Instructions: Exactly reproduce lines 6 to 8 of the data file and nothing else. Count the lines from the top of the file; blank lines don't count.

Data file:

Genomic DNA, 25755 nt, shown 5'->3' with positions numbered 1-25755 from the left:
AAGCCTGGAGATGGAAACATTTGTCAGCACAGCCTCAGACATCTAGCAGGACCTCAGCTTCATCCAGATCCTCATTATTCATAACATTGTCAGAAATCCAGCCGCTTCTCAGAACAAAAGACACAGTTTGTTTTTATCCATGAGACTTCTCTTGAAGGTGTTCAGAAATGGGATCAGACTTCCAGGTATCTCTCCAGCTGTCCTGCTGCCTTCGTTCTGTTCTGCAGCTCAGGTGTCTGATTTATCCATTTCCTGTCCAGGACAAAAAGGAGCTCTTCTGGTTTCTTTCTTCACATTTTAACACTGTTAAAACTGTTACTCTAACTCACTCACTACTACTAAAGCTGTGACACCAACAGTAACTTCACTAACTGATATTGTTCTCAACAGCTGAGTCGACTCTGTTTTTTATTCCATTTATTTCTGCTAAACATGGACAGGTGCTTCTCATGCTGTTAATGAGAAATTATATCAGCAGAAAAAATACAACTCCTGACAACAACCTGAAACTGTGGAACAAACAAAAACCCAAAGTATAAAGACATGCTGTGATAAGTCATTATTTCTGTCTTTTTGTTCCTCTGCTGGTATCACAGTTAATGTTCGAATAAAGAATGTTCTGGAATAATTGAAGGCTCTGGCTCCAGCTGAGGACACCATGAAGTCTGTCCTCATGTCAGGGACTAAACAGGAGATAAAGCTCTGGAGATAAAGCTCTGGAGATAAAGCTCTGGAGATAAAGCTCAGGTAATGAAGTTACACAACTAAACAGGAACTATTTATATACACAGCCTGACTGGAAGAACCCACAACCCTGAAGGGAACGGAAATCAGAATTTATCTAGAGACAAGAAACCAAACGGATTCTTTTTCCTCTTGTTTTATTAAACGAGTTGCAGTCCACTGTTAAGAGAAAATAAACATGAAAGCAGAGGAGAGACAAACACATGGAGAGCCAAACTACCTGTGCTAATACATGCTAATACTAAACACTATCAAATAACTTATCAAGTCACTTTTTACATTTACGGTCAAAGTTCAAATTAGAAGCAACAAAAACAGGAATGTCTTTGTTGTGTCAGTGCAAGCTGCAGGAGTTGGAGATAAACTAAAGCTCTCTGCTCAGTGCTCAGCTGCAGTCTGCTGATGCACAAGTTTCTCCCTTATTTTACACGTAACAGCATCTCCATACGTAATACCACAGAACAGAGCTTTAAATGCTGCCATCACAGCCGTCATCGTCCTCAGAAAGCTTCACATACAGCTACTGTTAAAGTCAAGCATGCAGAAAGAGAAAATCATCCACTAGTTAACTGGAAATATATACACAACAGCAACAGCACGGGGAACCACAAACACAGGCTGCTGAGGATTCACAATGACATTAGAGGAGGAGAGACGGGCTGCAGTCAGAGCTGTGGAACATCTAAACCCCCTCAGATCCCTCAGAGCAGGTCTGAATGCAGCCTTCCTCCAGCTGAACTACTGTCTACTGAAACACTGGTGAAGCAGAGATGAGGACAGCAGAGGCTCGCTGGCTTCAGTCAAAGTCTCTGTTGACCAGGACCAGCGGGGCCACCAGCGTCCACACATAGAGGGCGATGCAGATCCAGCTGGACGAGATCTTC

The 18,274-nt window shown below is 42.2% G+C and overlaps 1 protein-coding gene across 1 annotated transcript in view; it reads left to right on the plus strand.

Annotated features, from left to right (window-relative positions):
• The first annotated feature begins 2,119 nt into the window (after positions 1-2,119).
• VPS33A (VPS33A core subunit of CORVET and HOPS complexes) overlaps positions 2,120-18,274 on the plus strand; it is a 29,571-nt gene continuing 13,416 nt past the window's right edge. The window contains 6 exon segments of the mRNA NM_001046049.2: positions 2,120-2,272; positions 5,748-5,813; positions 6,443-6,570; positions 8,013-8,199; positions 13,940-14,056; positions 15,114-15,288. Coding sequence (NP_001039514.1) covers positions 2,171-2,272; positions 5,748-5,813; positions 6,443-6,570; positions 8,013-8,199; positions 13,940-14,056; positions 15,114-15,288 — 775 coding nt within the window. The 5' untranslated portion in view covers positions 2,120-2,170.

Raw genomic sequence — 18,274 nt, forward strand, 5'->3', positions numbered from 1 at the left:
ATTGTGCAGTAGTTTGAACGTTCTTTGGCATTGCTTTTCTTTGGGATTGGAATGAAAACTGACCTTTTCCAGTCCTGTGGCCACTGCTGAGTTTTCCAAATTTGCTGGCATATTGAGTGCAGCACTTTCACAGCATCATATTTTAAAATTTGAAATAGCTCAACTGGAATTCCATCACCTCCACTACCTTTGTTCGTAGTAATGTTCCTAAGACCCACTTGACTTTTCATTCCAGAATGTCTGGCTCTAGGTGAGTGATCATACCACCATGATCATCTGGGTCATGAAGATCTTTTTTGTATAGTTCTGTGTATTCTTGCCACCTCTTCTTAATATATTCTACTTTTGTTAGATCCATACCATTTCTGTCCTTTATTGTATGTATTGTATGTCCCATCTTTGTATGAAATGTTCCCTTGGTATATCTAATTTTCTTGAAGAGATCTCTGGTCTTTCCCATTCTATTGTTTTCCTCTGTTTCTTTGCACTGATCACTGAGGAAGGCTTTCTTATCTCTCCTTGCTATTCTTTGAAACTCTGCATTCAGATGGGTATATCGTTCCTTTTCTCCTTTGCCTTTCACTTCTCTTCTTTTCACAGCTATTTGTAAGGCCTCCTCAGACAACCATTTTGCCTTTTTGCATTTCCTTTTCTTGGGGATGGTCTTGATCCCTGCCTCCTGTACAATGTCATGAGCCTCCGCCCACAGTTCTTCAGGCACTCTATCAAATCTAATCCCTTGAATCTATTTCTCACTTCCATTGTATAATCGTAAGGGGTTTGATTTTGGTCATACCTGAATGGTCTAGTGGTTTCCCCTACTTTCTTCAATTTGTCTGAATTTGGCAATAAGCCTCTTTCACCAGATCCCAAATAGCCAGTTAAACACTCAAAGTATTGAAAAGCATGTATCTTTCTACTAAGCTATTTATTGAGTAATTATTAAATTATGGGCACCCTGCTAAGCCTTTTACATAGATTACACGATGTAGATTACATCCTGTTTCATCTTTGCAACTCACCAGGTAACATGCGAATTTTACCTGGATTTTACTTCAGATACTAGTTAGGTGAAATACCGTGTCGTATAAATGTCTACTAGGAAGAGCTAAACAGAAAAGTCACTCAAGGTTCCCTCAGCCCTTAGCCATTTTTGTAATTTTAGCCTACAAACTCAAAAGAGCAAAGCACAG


• VPS33A (VPS33A core subunit of CORVET and HOPS complexes) overlaps positions 2,120-18,274 on the plus strand; it is a 29,571-nt gene continuing 13,416 nt past the window's right edge. The window contains 6 exon segments of the mRNA NM_001046049.2: positions 2,120-2,272; positions 5,748-5,813; positions 6,443-6,570; positions 8,013-8,199; positions 13,940-14,056; positions 15,114-15,288. Coding sequence (NP_001039514.1) covers positions 2,171-2,272; positions 5,748-5,813; positions 6,443-6,570; positions 8,013-8,199; positions 13,940-14,056; positions 15,114-15,288 — 775 coding nt within the window. The 5' untranslated portion in view covers positions 2,120-2,170.

Raw genomic sequence — 18,274 nt, forward strand, 5'->3', positions numbered from 1 at the left:
ATTGTGCAGTAGTTTGAACGTTCTTTGGCATTGCTTTTCTTTGGGATTGGAATGAAAACTGACCTTTTCCAGTCCTGTGGCCACTGCTGAGTTTTCCAAATTTGCTGGCATATTGAGTGCAGCACTTTCACAGCATCATATTTTAAAATTTGAAATAGCTCAACTGGAATTCCATCACCTCCACTACCTTTGTTCGTAGTAATGTTCCTAAGACCCACTTGACTTTTCATTCCAGAATGTCTGGCTCTAGGTGAGTGATCATACCACCATGATCATCTGGGTCATGAAGATCTTTTTTGTATAGTTCTGTGTATTCTTGCCACCTCTTCTTAATATATTCTACTTTTGTTAGATCCATACCATTTCTGTCCTTTATTGTATGTATTGTATGTCCCATCTTTGTATGAAATGTTCCCTTGGTATATCTAATTTTCTTGAAGAGATCTCTGGTCTTTCCCATTCTATTGTTTTCCTCTGTTTCTTTGCACTGATCACTGAGGAAGGCTTTCTTATCTCTCCTTGCTATTCTTTGAAACTCTGCATTCAGATGGGTATATCGTTCCTTTTCTCCTTTGCCTTTCACTTCTCTTCTTTTCACAGCTATTTGTAAGGCCTCCTCAGACAACCATTTTGCCTTTTTGCATTTCCTTTTCTTGGGGATGGTCTTGATCCCTGCCTCCTGTACAATGTCATGAGCCTCCGCCCACAGTTCTTCAGGCACTCTATCAAATCTAATCCCTTGAATCTATTTCTCACTTCCATTGTATAATCGTAAGGGGTTTGATTTTGGTCATACCTGAATGGTCTAGTGGTTTCCCCTACTTTCTTCAATTTGTCTGAATTTGGCAATAAGCCTCTTTCACCAGATCCCAAATAGCCAGTTAAACACTCAAAGTATTGAAAAGCATGTATCTTTCTACTAAGCTATTTATTGAGTAATTATTAAATTATGGGCACCCTGCTAAGCCTTTTACATAGATTACACGATGTAGATTACATCCTGTTTCATCTTTGCAACTCACCAGGTAACATGCGAATTTTACCTGGATTTTACTTCAGATACTAGTTAGGTGAAATACCGTGTCGTATAAATGTCTACTAGGAAGAGCTAAACAGAAAAGTCACTCAAGGTTCCCTCAGCCCTTAGCCATTTTTGTAATTTTAGCCTACAAACTCAAAAGAGCAAAGCACAG